Let’s now shift to the main part of our discussion. Can you tell our readers about your career experience before the Pandemic began?

I founded Banzai on the idea that the way people buy things was radically changing, evolving more into an experience-driven economy. 60% of buyer’s decisions are done before they ever encounter a salesperson, and they are often values-driven. The companies that can educate their buyers first win. Events are perhaps the best way to educate buyers, they’re engaging and interactive. Recently companies have shifted 30% of their marketing budgets to focus solely on events.

Just before the pandemic, 87% of all of our business was marketing for live in-person events. When the pandemic hit, our sales funnel plummeted to nearly zero in about a week as uncertainty hit and all events were canceled.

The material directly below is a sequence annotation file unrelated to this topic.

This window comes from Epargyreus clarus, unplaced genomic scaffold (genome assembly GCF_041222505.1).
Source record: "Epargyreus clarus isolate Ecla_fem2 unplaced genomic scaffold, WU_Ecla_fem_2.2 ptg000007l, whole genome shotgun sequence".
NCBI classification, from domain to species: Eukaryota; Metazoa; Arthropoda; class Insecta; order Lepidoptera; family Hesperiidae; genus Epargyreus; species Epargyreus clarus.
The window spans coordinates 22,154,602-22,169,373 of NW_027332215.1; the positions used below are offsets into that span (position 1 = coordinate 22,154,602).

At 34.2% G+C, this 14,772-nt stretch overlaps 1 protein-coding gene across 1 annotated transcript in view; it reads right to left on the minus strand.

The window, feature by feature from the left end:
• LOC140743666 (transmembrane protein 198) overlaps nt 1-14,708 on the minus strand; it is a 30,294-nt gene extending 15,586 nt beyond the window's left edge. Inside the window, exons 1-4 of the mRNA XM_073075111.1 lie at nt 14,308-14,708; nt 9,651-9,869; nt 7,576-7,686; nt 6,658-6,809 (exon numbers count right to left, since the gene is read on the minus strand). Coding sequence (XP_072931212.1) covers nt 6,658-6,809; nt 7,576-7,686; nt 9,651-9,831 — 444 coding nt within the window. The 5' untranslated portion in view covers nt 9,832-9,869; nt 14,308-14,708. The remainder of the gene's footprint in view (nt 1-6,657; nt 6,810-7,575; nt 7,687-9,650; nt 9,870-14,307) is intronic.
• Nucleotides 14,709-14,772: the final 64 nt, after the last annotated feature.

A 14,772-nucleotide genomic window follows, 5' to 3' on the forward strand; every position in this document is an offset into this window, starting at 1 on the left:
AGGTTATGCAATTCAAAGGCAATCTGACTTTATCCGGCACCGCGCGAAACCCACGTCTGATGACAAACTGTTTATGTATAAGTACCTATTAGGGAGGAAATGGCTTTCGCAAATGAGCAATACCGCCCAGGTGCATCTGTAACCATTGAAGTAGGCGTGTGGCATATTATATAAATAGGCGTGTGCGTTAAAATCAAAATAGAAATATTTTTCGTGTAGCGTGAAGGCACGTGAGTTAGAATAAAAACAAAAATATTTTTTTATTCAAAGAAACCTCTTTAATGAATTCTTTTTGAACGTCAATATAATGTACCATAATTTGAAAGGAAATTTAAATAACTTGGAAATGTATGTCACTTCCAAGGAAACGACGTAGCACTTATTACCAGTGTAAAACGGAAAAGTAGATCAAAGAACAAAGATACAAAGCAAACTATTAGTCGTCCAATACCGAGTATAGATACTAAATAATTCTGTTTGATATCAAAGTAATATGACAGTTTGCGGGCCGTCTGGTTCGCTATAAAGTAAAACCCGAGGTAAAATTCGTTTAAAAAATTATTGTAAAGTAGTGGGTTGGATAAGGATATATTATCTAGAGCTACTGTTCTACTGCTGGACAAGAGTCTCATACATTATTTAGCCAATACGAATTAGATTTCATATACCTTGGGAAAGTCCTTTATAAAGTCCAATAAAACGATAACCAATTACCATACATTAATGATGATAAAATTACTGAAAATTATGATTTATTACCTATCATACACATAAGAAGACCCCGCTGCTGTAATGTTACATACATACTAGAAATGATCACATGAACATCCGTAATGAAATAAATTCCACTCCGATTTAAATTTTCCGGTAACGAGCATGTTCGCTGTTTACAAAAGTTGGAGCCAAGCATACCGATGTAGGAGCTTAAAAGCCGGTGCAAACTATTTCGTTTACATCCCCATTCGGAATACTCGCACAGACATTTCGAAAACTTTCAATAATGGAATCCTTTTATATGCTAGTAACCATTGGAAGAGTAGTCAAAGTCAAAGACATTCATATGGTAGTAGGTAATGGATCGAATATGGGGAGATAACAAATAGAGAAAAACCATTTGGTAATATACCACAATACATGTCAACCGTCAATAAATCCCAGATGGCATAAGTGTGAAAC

What did you do to pivot as a result of the Pandemic?

What we initially saw as a ten-year trend for the growth of virtual events took place over six months. We were comfortable with our in-person events business, but COVID made us move on a vision. We had two choices. We could either staff down and weather the storm or make some bold moves and provide solutions for our clients to keep moving forward. We chose the latter. We figured out how to make acquisitions and did two of them. We acquired the virtual meeting platform High Attendance which now serves as our virtual meeting platform, and earlier this year acquired the top-rated webinar solution, Demio.

Can you tell us about the specific “Aha moment” that gave you the idea to start this new path?